Excerpt from the book Sports the Olympics Forgot This book describes 40 sports that ought to be played but aren’t, because I made them up.

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The 50-metre and 100-metre men’s events have been dominated by Rod Randall from Cairns, a former squash player with strong wrists who gives the Frisbee a tremendous snap when he releases it. The spin causes the Frisbee to rebound ferociously from the number 5 pin that Randall always aimed at. Randall is the only person to score three strikes in one 100-metre event and his score of 172 in the 50-metre throw in 1987 is still a record for the event.

The 250-metre event attracts the floater Frisbee fans, both male and female, who lob their Frisbee high into the air aiming at the top of the number 1 pin, which then is propelled backwards along with the Frisbee into the other pins. Only three strikes and seven spares have ever been achieved in this event with Sheila Bradman being responsible for all but one of them, Sheila won the combined event nine times in her 37 year career between 1962 and 1998. Her winning total of 78 in 1974 is still a record. In some years when it’s been windy scores below 20 have won the event, with the record low score of 5 winning in 1987.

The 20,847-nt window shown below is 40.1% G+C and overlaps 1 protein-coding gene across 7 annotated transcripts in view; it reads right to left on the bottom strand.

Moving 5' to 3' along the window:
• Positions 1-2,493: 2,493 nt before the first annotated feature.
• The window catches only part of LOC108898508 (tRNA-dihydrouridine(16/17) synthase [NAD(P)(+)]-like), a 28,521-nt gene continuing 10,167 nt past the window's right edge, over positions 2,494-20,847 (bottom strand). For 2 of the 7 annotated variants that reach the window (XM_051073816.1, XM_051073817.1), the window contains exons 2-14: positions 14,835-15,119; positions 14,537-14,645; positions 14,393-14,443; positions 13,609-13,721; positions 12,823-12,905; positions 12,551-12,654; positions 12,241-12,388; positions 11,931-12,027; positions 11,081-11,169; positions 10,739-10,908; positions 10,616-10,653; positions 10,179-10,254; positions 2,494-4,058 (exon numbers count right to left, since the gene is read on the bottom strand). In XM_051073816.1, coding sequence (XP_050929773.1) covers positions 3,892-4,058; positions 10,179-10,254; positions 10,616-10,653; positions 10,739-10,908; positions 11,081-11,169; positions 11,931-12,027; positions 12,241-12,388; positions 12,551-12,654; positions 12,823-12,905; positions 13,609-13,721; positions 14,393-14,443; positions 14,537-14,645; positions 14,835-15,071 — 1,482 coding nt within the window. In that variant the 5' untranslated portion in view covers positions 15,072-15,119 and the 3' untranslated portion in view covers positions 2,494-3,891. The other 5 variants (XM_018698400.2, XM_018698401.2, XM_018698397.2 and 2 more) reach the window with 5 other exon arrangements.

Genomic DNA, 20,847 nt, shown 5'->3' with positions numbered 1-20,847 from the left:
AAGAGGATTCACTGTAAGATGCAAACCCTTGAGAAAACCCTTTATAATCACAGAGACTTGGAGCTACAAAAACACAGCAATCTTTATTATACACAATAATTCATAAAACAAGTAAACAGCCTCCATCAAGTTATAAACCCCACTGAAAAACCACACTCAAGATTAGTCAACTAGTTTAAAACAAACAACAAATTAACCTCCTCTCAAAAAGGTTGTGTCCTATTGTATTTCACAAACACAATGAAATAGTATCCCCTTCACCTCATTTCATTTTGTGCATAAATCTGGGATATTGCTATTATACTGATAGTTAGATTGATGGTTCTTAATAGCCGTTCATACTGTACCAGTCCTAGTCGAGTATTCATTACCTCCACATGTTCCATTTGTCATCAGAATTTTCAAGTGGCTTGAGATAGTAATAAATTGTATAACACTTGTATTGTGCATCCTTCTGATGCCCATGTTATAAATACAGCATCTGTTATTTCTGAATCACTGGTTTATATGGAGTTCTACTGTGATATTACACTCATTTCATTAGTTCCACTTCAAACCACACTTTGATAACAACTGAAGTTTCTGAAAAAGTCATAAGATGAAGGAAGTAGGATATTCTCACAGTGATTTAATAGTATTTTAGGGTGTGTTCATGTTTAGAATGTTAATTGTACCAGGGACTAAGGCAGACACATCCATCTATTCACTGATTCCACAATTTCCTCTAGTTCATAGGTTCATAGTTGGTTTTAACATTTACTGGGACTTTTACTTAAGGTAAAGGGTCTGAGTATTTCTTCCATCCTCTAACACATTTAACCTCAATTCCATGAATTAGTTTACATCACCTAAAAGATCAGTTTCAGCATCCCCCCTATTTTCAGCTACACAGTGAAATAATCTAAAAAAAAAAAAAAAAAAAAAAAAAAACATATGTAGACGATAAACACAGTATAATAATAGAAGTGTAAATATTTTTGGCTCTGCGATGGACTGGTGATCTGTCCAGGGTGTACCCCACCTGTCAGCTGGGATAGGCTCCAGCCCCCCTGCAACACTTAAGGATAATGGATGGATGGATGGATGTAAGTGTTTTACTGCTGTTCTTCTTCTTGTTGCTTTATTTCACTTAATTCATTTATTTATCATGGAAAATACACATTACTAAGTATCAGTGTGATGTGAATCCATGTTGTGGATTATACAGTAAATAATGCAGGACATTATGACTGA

The obstacle course events take place over the same distances as the straight throw events but different obstacles are placed in the path of the Frisbee in each event. The rules are slightly different in that the Frisbee can hit the ground before hitting the pins and all contestants take part at the same time making it a long event for them all. A contestant can also rebound their Frisbee onto the pins from an obstacle.

The most popular obstacles are walls, the flora and fauna of Australia, and statues of famous Australians made from papier mache. The obstacles are placed in such a manner so as to facilitate amazing rebounds. Few people who saw it will ever forget Michael ‘Ripper’ Warner’s amazing shot in the 1983 100-metre event where he bounced his Frisbee of a kangaroo’s backside, a koala’s ear, and a crocodile’s snout scoring a spectacular strike. Unfortunately, there have been a few embarrassments such as Digby Smith’s stunning beheading of Ned Kelly in the 1973 25-metre event and in 1987 when Fraser Hughes knocked Harold Holt’s statue into the lake attempting a spectacular deflection off Holt’s head into the pins during the 50-metre event. Ironically, Holt’s statue floated out into the lake and was retrieved by the emergency services intact. In 1988 the wall in the 250-metre event was built too close to the pins and nobody scored any points, so the prize money was shared amongst the 50 entrants.